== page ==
A thoughtful letter from a reader got me thinking about land prices. Given the number of issues that face agriculture, have farmland prices peaked? While it is impossible to answer that question with any degree of certainty, one can identify a number of factors that have the potential to put downward pressure on land prices.
At or near the top of the list is the recent U.S. General Accounting Office (GAO) report, "Farm Program Payments: USDA Needs to Strengthen Regulations and Oversight to Better Ensure Recipients Do Not Circumvent Payment Limitations." In a summary, the report says, "Individuals may circumvent the farm payment limitations because of weaknesses in FSA's (Farm Service Agency's) regulations." The report went on to say, "We found examples of farming operations where recipients may circumvent the payment limits by organizing farming operations to maximize program payments and then channeling the payments to affiliated nonfarming operations. . ."
As a result of this report and pressure from legislative leaders, it now seems certain that Congress will adopt more restrictive payment limitations. If the advocates of these measures are correct, revised payment limitations, especially if the levels are lowered, will reduce the amount of money larger operators have available to bid up cash rents and the price of farmland.
Brazil-U.S. cotton Next on the list of factors that have the potential to put downward pressure on farmland prices is the recent WTO ruling in the Brazil-U.S. cotton case. The ruling went against the U.S. declaring that U.S. subsidy levels were not in compliance with international agreements. While the ruling was limited to cotton, the principles involved in the decision could extend its impact to other crops as well. If, to settle the dispute, the U.S. were to drastically reduce farm payments, U.S. net farm income could plummet. Farmland prices would head south and fast.
Coupled with the above two factors is the current U.S. federal budget deficit that seems to increase with every bit of news out of Iraq. Even in the absence of the payment limitations controversy and the WTO legal action, the deficit alone has the potential to put pressure on current farm program payment levels. While the Defense Department and Social Security may be spared any cutbacks, the USDA certainly would be affected by any action aimed at reducing the deficit by making across-the-board cuts in all remaining program areas. Again, lower farm payments could put pressure on both cash rents and land prices.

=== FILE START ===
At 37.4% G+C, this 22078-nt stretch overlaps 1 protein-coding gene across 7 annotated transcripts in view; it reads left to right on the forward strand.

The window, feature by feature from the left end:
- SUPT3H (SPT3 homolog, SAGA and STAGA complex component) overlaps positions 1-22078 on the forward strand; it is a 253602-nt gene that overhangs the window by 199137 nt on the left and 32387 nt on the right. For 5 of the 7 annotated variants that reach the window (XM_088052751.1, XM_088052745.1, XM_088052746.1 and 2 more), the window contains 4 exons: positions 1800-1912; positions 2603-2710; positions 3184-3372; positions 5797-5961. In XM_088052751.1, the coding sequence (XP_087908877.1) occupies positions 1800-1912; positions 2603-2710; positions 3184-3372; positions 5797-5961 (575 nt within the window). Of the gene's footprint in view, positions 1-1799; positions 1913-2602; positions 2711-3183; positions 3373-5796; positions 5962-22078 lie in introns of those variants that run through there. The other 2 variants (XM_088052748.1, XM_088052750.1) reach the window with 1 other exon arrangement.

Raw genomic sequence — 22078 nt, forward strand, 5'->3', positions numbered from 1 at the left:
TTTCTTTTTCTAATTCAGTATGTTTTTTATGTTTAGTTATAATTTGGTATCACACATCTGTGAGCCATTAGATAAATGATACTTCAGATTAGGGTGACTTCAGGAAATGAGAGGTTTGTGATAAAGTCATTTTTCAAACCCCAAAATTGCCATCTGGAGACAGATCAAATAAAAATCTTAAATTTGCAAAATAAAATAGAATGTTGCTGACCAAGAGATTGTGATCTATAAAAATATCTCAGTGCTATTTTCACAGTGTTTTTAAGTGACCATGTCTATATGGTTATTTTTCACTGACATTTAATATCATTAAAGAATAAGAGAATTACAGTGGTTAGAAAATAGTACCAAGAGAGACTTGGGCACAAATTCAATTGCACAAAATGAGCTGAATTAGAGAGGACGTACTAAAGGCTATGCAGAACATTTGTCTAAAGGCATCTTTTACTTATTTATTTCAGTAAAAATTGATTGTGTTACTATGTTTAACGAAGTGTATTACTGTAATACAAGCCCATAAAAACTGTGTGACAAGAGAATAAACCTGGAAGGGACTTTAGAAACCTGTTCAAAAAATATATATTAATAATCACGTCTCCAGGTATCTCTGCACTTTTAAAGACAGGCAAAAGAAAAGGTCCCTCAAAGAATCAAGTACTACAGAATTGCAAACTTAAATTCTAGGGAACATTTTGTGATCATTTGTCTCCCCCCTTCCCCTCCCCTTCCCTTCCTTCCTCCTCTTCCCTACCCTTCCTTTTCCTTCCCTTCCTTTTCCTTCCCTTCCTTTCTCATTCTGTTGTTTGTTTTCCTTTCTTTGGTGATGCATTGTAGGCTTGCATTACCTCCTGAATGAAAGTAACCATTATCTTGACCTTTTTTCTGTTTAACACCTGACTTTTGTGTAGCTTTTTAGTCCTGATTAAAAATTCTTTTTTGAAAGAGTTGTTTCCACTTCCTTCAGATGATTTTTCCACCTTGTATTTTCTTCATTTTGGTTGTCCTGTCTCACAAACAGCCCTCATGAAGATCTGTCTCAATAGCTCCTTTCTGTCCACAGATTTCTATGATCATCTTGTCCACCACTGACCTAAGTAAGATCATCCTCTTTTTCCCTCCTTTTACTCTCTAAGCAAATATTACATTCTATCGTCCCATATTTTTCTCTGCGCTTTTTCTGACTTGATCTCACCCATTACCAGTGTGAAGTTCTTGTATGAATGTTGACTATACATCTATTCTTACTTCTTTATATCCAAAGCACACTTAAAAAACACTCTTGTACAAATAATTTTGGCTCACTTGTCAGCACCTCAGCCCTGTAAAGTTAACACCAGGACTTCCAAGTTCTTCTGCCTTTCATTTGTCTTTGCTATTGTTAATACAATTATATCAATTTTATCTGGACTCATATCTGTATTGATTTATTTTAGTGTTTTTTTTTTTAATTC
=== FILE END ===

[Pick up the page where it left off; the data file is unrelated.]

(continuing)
The recent surge in oil and natural gas prices will drive up input costs for most farmers, reducing profit levels and the attractiveness of higher priced land. Likewise, as interest rates rise, the profitability of purchasing additional farmland will decline. Also, the financial obligation of those with variable rate loans will increase. These factors could be mitigated if current crop and cattle prices become the norm. But that, of course, is unlikely.
Readjustments In each case, the price of land and cash rents are where economic readjustments will take place. Cash renters will benefit from lower cash rents but lower and more variable crop prices are likely to wash away that benefit.
Currently, the cushion of government payments and the expectation of continued support have a stabilizing and, yes, a bolstering impact on land prices. Current market prices have combined with these to put additional upward pressure on farmland prices.
With the policy uncertainties and the inevitable decline in crop prices from current levels, this year or next could mark a short to medium-term peak in farmland prices.
We are not suggesting that we are facing a catastrophe like we saw in the mid-1980s. But, what we do see are a number of factors that could come together to contribute to a downward trend in farmland prices in the foreseeable future. The exact impact will depend upon public policy measures that are put in place in response to these factors.
Daryll E. Ray holds the Blasingame Chair of Excellence in Agricultural Policy, Institute of Agriculture, University of Tennessee, and is the director of UT's Agricultural Policy Analysis Center (APAC). (865) 974-7407; Fax: (865) 974-7298; firstname.lastname@example.org; http://www.agpolicy.org. Daryll Ray's column is written with the research and assistance of Harwood D. Schaffer, research associate with APAC.